July 11, 2020 at 9:35 am EDT | by Patrick Folliard
Teaching music via Zoom
Matt Conner, gay news, Washington Blade
‘Interactive camp is a very different experience,’ says Matt Conner.

Challenging times call for innovative measures. When composer Matt Conner’s plans to teach musical theater at summer day camp and continue giving private piano lessons were put in peril, he knew he had to figure out a way to do things differently, and fast. Not surprisingly, he turned to Zoom.

When quarantine became a thing in March, recalls Conner, he and husband Stephen Gregory Smith, a longtime local actor, were poised to teach spring break musical theater classes for kids at Creative Cauldron, a popular nonprofit professional theater in Falls Church, Va.

When classes moved online, Conner and Smith embarked on a crash course in videoconferencing, learning its precise features and discovering how best to use it as a teaching tool. They solicited the help of actor friends and friends’ children in test driving a musical theater curriculum of storytelling, guest artists, and puppets. It proved a success.

So, by the time Creative Cauldron’s interactive summer camp for children ages 5-12 kicked off in late June, the duo was prepared. They look forward to another session in August (for enrollment details go to Creativecauldon.org).

“Interactive camp is a very different experience,” says Conner. “In person, I might give campers an assignment and then take role or go for a drink of water, but with Zoom if you leave the screen for a second, the kids are like ‘what are you doing? Where’d you go?’ It requires complete and total concentration.”

Virtual piano lessons took some getting used to as well. Weekly 30-minute lessons that happened in Conner’s living room in Arlington, or children’s homes, instantly became a thing of the past.

When asked how he does it, Conner, who taught himself to play at eight, explains, “You use what you have and go from there. First, I had to let my students know that Zoom is like a tennis match. We can’t talk at the same time. We take turns.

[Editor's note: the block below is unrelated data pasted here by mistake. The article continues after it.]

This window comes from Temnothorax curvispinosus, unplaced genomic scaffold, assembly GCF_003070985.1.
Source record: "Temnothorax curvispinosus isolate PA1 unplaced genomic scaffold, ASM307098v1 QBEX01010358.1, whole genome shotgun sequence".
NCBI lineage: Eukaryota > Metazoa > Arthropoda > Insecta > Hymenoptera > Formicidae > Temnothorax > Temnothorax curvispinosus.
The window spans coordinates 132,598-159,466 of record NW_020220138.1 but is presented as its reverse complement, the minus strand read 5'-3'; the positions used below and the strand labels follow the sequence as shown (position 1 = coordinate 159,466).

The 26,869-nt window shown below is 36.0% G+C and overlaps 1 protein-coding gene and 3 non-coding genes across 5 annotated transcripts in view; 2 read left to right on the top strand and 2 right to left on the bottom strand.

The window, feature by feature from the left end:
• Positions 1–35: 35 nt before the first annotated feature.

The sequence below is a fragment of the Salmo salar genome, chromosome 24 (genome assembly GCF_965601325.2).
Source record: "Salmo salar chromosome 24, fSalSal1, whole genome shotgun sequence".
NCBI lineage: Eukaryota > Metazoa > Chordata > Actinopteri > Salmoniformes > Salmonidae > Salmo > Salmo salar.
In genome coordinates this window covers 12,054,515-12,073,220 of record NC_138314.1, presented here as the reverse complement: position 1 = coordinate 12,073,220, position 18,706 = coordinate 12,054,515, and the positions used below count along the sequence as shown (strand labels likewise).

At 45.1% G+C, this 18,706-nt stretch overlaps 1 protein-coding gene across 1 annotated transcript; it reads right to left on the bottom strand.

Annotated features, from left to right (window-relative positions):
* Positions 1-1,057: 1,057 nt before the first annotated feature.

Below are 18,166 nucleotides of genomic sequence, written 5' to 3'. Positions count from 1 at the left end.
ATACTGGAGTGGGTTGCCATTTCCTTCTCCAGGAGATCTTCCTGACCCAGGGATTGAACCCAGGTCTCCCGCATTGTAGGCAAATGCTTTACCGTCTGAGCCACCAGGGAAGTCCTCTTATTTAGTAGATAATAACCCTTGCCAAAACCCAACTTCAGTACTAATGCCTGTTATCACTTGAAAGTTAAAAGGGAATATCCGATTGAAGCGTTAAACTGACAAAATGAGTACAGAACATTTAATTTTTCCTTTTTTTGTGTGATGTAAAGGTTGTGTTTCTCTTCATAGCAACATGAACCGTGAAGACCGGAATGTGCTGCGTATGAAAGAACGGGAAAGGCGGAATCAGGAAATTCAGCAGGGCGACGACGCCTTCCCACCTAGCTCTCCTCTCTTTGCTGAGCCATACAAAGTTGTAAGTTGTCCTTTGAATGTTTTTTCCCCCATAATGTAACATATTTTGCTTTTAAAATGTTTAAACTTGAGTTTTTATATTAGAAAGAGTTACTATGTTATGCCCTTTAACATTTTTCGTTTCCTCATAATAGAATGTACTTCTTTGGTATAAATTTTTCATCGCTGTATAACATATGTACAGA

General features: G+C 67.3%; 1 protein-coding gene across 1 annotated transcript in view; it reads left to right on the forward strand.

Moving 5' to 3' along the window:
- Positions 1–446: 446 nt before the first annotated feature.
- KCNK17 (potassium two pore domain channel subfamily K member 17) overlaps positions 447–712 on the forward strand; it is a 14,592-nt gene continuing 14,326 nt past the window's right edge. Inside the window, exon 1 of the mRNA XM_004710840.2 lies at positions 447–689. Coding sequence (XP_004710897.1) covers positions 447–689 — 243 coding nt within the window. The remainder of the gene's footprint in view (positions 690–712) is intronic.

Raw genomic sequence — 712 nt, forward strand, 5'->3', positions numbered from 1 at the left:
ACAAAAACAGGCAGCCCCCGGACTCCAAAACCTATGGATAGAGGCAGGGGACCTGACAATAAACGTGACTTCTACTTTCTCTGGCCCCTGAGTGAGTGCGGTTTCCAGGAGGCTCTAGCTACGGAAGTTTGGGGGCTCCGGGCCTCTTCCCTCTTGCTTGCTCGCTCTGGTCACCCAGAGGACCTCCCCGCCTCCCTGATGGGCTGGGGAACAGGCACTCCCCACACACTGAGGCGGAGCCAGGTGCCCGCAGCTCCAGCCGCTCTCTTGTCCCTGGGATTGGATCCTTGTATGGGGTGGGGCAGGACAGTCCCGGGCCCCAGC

“With this in mind, it’s very cool how we have developed brand new creative thinking as we go. For instance, I will play a note, and then my student will play the next. We take turns and together work out to create our own melody.” He also sends students video of his finger movements for pieces they’re working on.

During quarantine, the aspiring pianists have markedly improved. They’re more prepared and focused, he says. And consequently, the word is out. With 20 students, Conner has never been busier.

As many will attest, back-to-back Zoom sessions can be tiresome. But Conner never dreads time spent with kids and a piano. He says, “I think it’s because piano is my first voice. I can sit there with a cup of coffee and teach piano for hours.”

Married in 2013 (but together much longer), Conner and Smith met as students at Shenandoah University. Over the years, the talented pair have evolved into a prolific songwriting team. Their collaborations include five musicals in five years for Creative Cauldron’s $50,000 commissioning project, “Bold New Works for Intimate Stages,” as well as over a dozen children’s musicals.

A recent joint effort, “Cinderella’s Dream,” was in its final week of rehearsal when venues closed. Rather than shelve the project, Creative Cauldron made the children’s musical into a video with performers doing their parts from home. It’s now in postproduction and will be ready for streaming soon.

Also, from home, Conner and Smith are collaborating with Synetic Theater on a musical based on the women murdered by Jack the Ripper: “We won’t give Jack a voice. Instead we’ll let the women sing. They will tell their stories.” The piece’s working title is “Whitechapel,” named for the East London district where the grisly murders took place.

Looking forward to a post-pandemic world, Conner says he might teach piano via Zoom full-time with once-a-month house visits to check in. It’s an option. Time will tell.

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